While its origins are in China, incense listening is a deep dive into Japanese culture. Like ikebana (flower arranging), kintsuji (ceramic joinery) and tea ceremonies, kodo is a lesson in aesthetic appreciation; it is as much a game as it is an art form. Read on to find out how to participate in this several-hundred-year-old tradition.
To understand the importance of kodo, it’s best to take a look at the word itself. In Japanese, many words use the compound do which can be taken to mean “the way of” doing something.
Shodo (書道) is the way of calligraphy, sado (茶道) tea ceremony and kado (華道) ikebana, or flower arranging. In all of these terms, “do” means “the way”, and represents the process of aesthetic appreciation. Kodo is no different.
Incense was introduced to Japan by China in the 6th century, in tandem with the spread of Buddhism. Ever since, the burning of incense has played an integral role in the practice of spirituality throughout the nation, in prayer ceremonies, meditations and religious festivals.
The appreciation of incense only became a game several hundred years later in the 13th and 14th centuries. Feudal lords, shoguns and imperial court people would place wagers on how good their sense of smell was, watching their fortunes go up in smoke if they guessed wrong.
Nowadays, kodo is less of a gambling game and more of an exercise in mindfulness – but it’s not an accessible experience. One of the primary reasons kodo isn’t widely practiced throughout Japan is that the raw materials required for the ceremony are incredibly expensive.
The incense used in kodo ceremonies are fragrant wood chips known as koboku (香木) and are taken from a tree the Japanese call jinko (沈香). Also known as agarwood, the tree resin contains a high oil content – making it a very sought-after material. A single gram of this wood is worth several hundred dollars.
A beginners’ version of the game – known as sanshu-koh – typically involves three types of incense. Guests must decide whether any of the aromas match, whether they all match or whether they’re all different. As the game gets more advanced, more aromas are added to the lineup.
But it’s not as easy as it sounds. Ceremony masters must go through training and even complete a series of tests to be able to hold ceremonies. “Even now I still cannot get it right sometimes,” says Nae Anri, an incense listening expert who runs ceremonies in Kyoto-based incense store Yamadamatsu Incense-Wood Co.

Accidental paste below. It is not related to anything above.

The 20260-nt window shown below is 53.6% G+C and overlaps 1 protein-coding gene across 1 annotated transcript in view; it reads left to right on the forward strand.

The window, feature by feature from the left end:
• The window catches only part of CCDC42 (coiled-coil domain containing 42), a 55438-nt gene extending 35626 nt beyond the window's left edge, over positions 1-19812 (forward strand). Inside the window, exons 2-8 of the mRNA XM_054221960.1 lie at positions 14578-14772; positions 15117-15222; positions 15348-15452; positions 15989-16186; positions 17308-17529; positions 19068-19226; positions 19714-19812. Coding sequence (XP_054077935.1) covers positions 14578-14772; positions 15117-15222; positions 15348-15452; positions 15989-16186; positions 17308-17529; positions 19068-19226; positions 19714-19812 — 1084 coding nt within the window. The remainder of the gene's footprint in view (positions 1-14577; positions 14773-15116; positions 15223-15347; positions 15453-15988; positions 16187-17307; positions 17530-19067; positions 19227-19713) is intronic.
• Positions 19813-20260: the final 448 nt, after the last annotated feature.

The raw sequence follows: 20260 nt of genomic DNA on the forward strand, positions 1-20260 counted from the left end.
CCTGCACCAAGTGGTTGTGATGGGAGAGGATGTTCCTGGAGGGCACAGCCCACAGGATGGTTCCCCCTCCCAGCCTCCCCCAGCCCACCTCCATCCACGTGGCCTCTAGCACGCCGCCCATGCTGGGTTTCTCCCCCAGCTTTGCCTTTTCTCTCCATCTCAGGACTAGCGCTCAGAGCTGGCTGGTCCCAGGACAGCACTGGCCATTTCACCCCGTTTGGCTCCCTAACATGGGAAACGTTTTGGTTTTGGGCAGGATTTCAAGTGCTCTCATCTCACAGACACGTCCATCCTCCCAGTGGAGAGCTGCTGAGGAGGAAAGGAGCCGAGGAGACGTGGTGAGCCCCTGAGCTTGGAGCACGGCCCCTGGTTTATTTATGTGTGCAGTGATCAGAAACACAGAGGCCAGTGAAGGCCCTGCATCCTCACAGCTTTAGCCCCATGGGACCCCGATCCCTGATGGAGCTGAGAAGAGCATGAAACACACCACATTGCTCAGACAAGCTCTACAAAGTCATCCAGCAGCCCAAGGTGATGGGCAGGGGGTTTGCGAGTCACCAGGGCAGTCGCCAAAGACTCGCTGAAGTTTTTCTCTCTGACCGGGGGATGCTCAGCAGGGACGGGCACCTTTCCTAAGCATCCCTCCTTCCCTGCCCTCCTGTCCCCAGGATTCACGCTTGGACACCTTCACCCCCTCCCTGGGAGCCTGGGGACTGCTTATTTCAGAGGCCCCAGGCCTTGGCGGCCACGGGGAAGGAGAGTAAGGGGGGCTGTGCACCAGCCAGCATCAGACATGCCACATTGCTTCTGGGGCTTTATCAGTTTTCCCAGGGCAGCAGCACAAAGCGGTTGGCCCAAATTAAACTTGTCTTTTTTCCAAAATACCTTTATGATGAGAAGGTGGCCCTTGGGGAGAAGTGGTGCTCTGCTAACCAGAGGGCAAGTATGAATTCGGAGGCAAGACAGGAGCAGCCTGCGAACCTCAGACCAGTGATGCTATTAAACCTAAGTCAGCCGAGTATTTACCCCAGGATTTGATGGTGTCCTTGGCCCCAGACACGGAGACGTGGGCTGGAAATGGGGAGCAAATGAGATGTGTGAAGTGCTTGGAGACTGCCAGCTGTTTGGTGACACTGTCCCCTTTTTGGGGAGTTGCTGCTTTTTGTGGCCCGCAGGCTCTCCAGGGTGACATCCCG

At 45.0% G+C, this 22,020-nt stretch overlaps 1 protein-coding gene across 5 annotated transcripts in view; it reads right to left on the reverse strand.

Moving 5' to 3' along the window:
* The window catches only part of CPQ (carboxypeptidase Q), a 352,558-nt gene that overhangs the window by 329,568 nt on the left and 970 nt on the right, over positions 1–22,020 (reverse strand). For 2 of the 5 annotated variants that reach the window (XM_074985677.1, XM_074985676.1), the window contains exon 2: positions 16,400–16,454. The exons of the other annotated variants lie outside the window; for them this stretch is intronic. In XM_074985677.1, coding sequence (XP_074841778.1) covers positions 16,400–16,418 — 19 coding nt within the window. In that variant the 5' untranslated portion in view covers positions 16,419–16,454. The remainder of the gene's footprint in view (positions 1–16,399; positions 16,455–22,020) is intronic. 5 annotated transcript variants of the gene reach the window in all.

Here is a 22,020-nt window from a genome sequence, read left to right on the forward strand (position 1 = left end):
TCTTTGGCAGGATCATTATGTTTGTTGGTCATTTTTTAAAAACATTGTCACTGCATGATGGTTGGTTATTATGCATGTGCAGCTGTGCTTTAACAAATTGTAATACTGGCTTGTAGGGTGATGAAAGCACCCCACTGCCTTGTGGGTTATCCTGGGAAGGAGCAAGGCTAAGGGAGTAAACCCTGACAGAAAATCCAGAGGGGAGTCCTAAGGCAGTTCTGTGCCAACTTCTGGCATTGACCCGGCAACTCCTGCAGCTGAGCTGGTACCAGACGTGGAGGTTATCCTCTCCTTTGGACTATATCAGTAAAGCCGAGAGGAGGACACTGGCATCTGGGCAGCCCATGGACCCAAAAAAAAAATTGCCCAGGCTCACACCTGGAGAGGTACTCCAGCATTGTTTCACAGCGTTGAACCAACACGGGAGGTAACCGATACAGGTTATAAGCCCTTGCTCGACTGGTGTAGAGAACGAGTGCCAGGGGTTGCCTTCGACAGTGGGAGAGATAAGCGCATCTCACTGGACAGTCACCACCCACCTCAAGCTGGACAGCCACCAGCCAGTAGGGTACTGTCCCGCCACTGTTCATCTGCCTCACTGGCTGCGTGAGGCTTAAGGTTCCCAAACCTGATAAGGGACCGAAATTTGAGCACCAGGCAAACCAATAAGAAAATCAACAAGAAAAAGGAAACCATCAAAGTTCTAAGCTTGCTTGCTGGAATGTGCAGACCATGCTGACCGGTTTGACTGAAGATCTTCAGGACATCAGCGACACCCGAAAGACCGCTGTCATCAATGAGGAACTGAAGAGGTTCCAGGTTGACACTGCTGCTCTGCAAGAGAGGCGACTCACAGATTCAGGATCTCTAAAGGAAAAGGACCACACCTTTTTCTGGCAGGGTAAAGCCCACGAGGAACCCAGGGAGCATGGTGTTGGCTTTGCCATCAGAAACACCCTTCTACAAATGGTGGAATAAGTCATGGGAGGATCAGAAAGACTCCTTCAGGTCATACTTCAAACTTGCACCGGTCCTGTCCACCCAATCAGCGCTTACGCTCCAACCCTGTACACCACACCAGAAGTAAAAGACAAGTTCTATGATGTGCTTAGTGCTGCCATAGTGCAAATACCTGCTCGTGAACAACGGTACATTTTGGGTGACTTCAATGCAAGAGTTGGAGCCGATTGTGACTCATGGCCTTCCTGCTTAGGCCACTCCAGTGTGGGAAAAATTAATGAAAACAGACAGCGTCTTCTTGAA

Her advice is to “try and match the smell to a taste, whether you’re finding a sweetness or catching hints of sour or bitterness, or even smells reminiscent of miso”.
More than just the act of smelling, it’s also about “listening” to what the incense is trying to tell you by allowing the fragrance to envelop your senses, to let the aroma linger in your mind and your body.
Like a tea ceremony, the entire process is completed in silence. Guests are given a piece of paper and a pen with which to write their guesses. When all the guests are seated and have written their names on their allocated sheets, the ceremony begins.
The ceremony master then prepares the first aroma in the kodo cup filled with white ash. “Inside the ash, you place a piece of smoldering charcoal,” Anri explains. Inside the ash above the charcoal, the master will make a hole; this allows the heat to rise, which will in turn heat the incense. The ash is then compacted, and on top of this hole sits a whisp-thin plate made from mica mineral; the incense will sit on top of this.
The first cup is then passed to the guest seated on the master’s left side, a position typically reserved for guest of honor. The guest then picks up the cup with their right hand and places it in their left palm. Using their right thumb and index finger, participants create a little “window” at the top of the kodo cup. Then it’s simply a matter of inhaling the scent, letting the action engulf each of your senses, before exhaling to the left.
These steps are then followed for the next two aromas. Once done, guests then write down their answers following a geometric code system. After everyone has finished, the real anticipation builds. The papers are handed over to the ceremony master who compares the answers and announces the winner.
If you’d like to try incense listening, Yamadamatsu Incense-Wood Co. in Kyoto holds ceremonies for visitors as well as more seasoned listeners. A session runs for around an hour and costs ¥1,500 (£11.15) per person.
As well as a ceremony house, Yamadamatsu is also a comprehensive incense store selling a broad range of traditional and more contemporary incense. International guests are also given a tax-free discount – just show your passport at the checkout.
Yamadamatsu Incense-Wood Co. is located adjacent to the Imperial Palace gardens. From Kyoto Station take the Karasuma Line to Marutamachi Station, from there Yamadamatsu Incense-Wood Co. is just a 10-minute walk north. If you’re looking for somewhere to try Kyoto’s tea ceremony experience, tea ceremony school Jinmatsuan (甚松庵) is on the same train line just three stops south.